Cookie policy notice

By continuing to use this site you agree to our cookies policy below:
Since 26 May 2011, the law now states that cookies on websites can ony be used with your specific consent. Cookies allow us to ensure that you enjoy the best browsing experience.

This site is intended for health professionals only

At the heart of general practice since 1960

Heart scan to spot ‘ticking time bomb’, the threat from ‘slim’ cigs and active mums-to-be boost their babies’ brainpower

A round-up of the health news headlines on Monday 11 November

Much excitement this morning about a new heart scan that can spot when ‘’ticking time bomb’ patients are on the brink of a heart attack’, as the Daily Express puts it. The new PET-CT scan can identify atherosclerotic plaques that are about to rupture, potentially leading to clots.

The University of Edinburgh researchers, who report their findings in The Lancet, said using the scan to show how close someone is to having a heart attack could help doctors to intervene more quickly to prevent it.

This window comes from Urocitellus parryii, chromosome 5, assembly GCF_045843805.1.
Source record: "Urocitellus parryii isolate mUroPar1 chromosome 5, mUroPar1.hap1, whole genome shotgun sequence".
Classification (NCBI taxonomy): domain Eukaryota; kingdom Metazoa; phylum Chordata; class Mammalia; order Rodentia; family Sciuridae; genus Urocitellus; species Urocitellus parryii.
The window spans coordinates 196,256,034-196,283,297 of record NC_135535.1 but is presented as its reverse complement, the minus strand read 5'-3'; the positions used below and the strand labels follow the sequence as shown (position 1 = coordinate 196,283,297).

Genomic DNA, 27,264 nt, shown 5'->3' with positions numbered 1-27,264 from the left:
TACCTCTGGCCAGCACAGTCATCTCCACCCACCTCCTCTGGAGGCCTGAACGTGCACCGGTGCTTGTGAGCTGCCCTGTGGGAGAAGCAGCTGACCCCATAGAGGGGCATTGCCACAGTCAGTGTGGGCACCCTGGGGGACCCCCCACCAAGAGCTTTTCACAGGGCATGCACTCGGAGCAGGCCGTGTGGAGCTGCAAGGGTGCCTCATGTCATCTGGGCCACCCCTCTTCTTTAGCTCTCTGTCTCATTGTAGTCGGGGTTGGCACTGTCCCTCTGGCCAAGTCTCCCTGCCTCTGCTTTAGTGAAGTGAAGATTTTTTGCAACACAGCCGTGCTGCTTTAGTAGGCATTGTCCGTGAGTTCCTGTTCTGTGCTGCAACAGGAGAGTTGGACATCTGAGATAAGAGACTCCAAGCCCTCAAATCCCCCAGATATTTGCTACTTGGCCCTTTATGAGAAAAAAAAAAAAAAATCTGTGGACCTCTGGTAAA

Lead researcher Dr Marc Dweck told the BBC: ‘If we can treat and stabilise the plaques then we might be able to prevent heart attacks and stop people dying.’

Unfortunately many youngsters might grow up to need such scans, according to news in The Independent that teenagers think slimline cigarettes are safer than regular fags. Cancer Research UK asked a focus group of 15-year-olds how they rated different types of cigarettes and found they thought thinner cigarettes were weaker, more palatable and less harmful than others – and described them as more stylish to boot.

Professor Gerard Hastings, Cancer Research UK’s social marketing expert at the University of Stirling and one of the study authors, said it was more evidence that both the packaging and product are ‘powerful marketing tools’. He said: ‘It’s time policy makers moved to standardise both.’

Meanwhile there’s more news that healthy mums-to-be give their offspring a head-start in life, as research shows women who exercise in pregnancy boost the brain development of their babies.

Babies’ brains showed more mature patterns of activity that were linked to better mental performance in later life when their mothers took at least three 20-minute sessions of moderate exercise a week, The Guardian explains.

Researcher Elise Labonte-LeMoyne, from the University of Montreal, said:  ‘We know exercise is good for all kinds of things in pregnancy. It makes mothers feel better, gives them more control over their weight gain, and also has an impact on their child’s weight gain in life.

‘We’re saying here’s an added bonus, that exercise gives your child a head-start in brain development.’

Have your say